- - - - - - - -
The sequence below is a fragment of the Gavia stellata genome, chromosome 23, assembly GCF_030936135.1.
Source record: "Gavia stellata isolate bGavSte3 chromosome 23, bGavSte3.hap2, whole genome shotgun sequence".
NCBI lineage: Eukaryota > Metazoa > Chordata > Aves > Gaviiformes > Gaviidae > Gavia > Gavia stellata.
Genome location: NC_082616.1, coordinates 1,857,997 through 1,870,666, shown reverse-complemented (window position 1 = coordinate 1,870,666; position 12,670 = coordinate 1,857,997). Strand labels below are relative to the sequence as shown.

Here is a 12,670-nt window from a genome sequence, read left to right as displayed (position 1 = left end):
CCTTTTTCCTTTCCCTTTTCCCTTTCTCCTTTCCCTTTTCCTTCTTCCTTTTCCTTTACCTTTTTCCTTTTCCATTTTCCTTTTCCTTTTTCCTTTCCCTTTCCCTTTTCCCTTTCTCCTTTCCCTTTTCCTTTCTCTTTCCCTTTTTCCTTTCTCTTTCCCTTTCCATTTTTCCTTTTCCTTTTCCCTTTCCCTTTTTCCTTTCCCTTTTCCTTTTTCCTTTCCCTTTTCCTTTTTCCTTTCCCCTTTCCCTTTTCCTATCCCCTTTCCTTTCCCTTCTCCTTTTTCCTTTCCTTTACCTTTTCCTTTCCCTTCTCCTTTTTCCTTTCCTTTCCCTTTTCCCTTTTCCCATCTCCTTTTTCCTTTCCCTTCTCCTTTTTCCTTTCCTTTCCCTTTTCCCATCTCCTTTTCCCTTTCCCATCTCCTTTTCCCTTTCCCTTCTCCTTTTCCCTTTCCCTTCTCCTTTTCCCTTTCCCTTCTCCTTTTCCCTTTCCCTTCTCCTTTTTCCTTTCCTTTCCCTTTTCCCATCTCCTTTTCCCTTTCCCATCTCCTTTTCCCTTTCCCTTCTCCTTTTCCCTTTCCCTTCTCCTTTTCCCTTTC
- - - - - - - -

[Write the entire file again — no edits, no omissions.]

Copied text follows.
The sequence below is a fragment of the Gavia stellata genome, chromosome 23, assembly GCF_030936135.1.
Source record: "Gavia stellata isolate bGavSte3 chromosome 23, bGavSte3.hap2, whole genome shotgun sequence".
NCBI lineage: Eukaryota > Metazoa > Chordata > Aves > Gaviiformes > Gaviidae > Gavia > Gavia stellata.
Genome location: NC_082616.1, coordinates 1,857,997 through 1,870,666, shown reverse-complemented (window position 1 = coordinate 1,870,666; position 12,670 = coordinate 1,857,997). Strand labels below are relative to the sequence as shown.

Here is a 12,670-nt window from a genome sequence, read left to right as displayed (position 1 = left end):
CCTTTTTCCTTTCCCTTTTCCCTTTCTCCTTTCCCTTTTCCTTCTTCCTTTTCCTTTACCTTTTTCCTTTTCCATTTTCCTTTTCCTTTTTCCTTTCCCTTTCCCTTTTCCCTTTCTCCTTTCCCTTTTCCTTTCTCTTTCCCTTTTTCCTTTCTCTTTCCCTTTCCATTTTTCCTTTTCCTTTTCCCTTTCCCTTTTTCCTTTCCCTTTTCCTTTTTCCTTTCCCTTTTCCTTTTTCCTTTCCCCTTTCCCTTTTCCTATCCCCTTTCCTTTCCCTTCTCCTTTTTCCTTTCCTTTACCTTTTCCTTTCCCTTCTCCTTTTTCCTTTCCTTTCCCTTTTCCCTTTTCCCATCTCCTTTTTCCTTTCCCTTCTCCTTTTTCCTTTCCTTTCCCTTTTCCCATCTCCTTTTCCCTTTCCCATCTCCTTTTCCCTTTCCCTTCTCCTTTTCCCTTTCCCTTCTCCTTTTCCCTTTCCCTTCTCCTTTTCCCTTTCCCTTCTCCTTTTTCCTTTCCTTTCCCTTTTCCCATCTCCTTTTCCCTTTCCCATCTCCTTTTCCCTTTCCCTTCTCCTTTTCCCTTTCCCTTCTCCTTTTCCCTTTC